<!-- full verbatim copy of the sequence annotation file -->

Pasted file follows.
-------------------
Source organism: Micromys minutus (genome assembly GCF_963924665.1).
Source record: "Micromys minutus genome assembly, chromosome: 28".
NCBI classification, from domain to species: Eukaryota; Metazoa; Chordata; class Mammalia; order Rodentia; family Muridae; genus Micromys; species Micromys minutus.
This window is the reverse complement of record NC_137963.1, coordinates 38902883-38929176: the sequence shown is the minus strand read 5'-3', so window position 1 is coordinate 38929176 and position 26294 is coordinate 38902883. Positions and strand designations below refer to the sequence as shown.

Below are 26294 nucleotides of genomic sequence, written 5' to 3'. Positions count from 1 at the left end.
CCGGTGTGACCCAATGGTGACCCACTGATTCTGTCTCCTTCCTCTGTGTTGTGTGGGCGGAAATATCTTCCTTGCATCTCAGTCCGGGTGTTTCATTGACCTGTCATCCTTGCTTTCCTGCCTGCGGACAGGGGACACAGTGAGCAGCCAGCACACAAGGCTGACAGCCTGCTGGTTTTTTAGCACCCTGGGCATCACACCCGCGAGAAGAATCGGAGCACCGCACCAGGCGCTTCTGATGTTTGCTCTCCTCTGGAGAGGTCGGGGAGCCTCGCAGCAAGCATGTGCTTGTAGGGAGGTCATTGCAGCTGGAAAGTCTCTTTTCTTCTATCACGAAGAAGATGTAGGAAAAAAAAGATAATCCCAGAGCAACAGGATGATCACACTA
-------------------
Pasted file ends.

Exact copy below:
Source organism: Micromys minutus (genome assembly GCF_963924665.1).
Source record: "Micromys minutus genome assembly, chromosome: 28".
NCBI classification, from domain to species: Eukaryota; Metazoa; Chordata; class Mammalia; order Rodentia; family Muridae; genus Micromys; species Micromys minutus.
This window is the reverse complement of record NC_137963.1, coordinates 38902883-38929176: the sequence shown is the minus strand read 5'-3', so window position 1 is coordinate 38929176 and position 26294 is coordinate 38902883. Positions and strand designations below refer to the sequence as shown.

Below are 26294 nucleotides of genomic sequence, written 5' to 3'. Positions count from 1 at the left end.
CCGGTGTGACCCAATGGTGACCCACTGATTCTGTCTCCTTCCTCTGTGTTGTGTGGGCGGAAATATCTTCCTTGCATCTCAGTCCGGGTGTTTCATTGACCTGTCATCCTTGCTTTCCTGCCTGCGGACAGGGGACACAGTGAGCAGCCAGCACACAAGGCTGACAGCCTGCTGGTTTTTTAGCACCCTGGGCATCACACCCGCGAGAAGAATCGGAGCACCGCACCAGGCGCTTCTGATGTTTGCTCTCCTCTGGAGAGGTCGGGGAGCCTCGCAGCAAGCATGTGCTTGTAGGGAGGTCATTGCAGCTGGAAAGTCTCTTTTCTTCTATCACGAAGAAGATGTAGGAAAAAAAAGATAATCCCAGAGCAACAGGATGATCACACTA